Agustinus is slender, his friend Yupens is more sturdy. They are both in the 5th class of YPPK Santo Petrus primary school in Bupul village, Elikobel, Merauke Regency, Papua.
“Bro, this forest is where we play with bows and arrows, or spears, and go to look for birds. At the furthest point over there, there’s a river. After playing in the forest, we normally go swimming in the river.”, added Yupens
“Our teacher said that later if there’s an oil palm plantation and the waste goes into the river, we won’t be able to swim there any more.”
***
Yupens and Agustinus’ village, Bupul, isn’t far from the Trans-Papua road which connects Merauke Regency with Boven Digoel. Bupul can be reached from Merauke in about 3-4 hours. There are many military checkpoints along the road because the area is close to the Papua New Guinea border.
The majority of indigenous people in Bupul belong to the Yei ethnic group, which some people describe as a sub-ethnic group of the Marind. In general they are dependant on the forest to meet their needs.
The forest Agustinus and Yupens were pointing out is the ancestral forest of the Wonijai clan. The company has already paid the clan for this land, obtaining their consent both through polite persuasion and through use of state security forces. The company plied the people with promises of “a better life” until some of the local people agreed to release their ancestral land. The others, who opposed it, felt that these promises were motivated by nothing other than the company’s desire to take control of the Wonijai land.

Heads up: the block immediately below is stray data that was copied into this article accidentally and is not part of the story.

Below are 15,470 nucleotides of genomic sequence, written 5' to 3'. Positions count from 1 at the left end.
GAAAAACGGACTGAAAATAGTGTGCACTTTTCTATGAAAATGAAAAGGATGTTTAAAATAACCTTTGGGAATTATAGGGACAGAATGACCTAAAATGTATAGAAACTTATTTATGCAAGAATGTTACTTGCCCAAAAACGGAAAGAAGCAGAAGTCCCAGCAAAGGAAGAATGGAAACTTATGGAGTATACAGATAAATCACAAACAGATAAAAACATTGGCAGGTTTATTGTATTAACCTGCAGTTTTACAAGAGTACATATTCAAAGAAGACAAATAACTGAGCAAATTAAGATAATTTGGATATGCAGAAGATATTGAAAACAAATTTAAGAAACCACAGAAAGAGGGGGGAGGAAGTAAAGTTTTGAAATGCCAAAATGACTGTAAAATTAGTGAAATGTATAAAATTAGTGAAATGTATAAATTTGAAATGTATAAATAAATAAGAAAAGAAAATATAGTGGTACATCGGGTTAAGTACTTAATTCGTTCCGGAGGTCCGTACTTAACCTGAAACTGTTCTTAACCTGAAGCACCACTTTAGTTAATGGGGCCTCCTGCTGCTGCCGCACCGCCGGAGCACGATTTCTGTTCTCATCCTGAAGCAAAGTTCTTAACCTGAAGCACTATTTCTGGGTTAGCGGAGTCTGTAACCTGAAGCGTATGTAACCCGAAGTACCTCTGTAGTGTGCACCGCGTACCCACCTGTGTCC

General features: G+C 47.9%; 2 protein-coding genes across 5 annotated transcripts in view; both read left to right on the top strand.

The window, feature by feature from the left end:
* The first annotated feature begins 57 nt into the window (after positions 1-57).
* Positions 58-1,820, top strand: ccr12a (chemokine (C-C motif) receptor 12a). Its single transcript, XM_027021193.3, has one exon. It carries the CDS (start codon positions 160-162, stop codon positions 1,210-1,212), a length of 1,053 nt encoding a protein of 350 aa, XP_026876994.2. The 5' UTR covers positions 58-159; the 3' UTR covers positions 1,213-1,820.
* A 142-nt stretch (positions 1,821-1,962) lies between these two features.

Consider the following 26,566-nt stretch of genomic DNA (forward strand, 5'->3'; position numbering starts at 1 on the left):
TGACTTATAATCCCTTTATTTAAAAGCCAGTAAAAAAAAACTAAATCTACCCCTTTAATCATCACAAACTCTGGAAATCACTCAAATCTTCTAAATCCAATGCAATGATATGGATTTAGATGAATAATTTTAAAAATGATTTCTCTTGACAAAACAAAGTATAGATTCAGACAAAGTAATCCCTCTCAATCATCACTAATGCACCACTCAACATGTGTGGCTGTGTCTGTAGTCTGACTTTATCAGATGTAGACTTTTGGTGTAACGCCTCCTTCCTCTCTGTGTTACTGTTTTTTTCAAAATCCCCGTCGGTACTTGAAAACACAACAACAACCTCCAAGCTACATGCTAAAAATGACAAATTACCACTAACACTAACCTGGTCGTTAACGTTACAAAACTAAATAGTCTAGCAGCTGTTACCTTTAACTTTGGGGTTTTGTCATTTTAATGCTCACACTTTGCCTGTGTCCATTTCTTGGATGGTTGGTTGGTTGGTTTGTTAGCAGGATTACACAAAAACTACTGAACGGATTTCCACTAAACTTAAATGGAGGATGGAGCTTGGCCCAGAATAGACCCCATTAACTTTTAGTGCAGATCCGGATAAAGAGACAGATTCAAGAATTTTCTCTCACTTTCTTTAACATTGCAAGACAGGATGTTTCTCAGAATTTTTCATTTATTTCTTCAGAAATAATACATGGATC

***
One evening in 2015, a group of people paid a visit to Simon Wonijai’s house. They were company representatives. One of them was well built, seemingly a member of the police or military. They were trying to find Simon, but the 68 year old man was nowhere to be found.
“I avoided them on purpose”, said Simon Wonijai, when I met him at his home in mid-October. “They wanted to ask for my signature [on land release documents] as I’m the clan leader, and so they brought the plain-clothes policeman that night.”
The company that Simon was talking about is PT Agrinusa Persada Mulia, referred to locally as PT APM. This company is under the Agro Mandiri Semesta Group, otherwise known as Ganda Group. The owner is Ganda, brother of the founder of Wilmar International, Martua Sitorus [awasMIFEE note: in 2017, this group has started referring to itself as Gama Plantation, Gama being a combination of GA-nda and MA-rtua].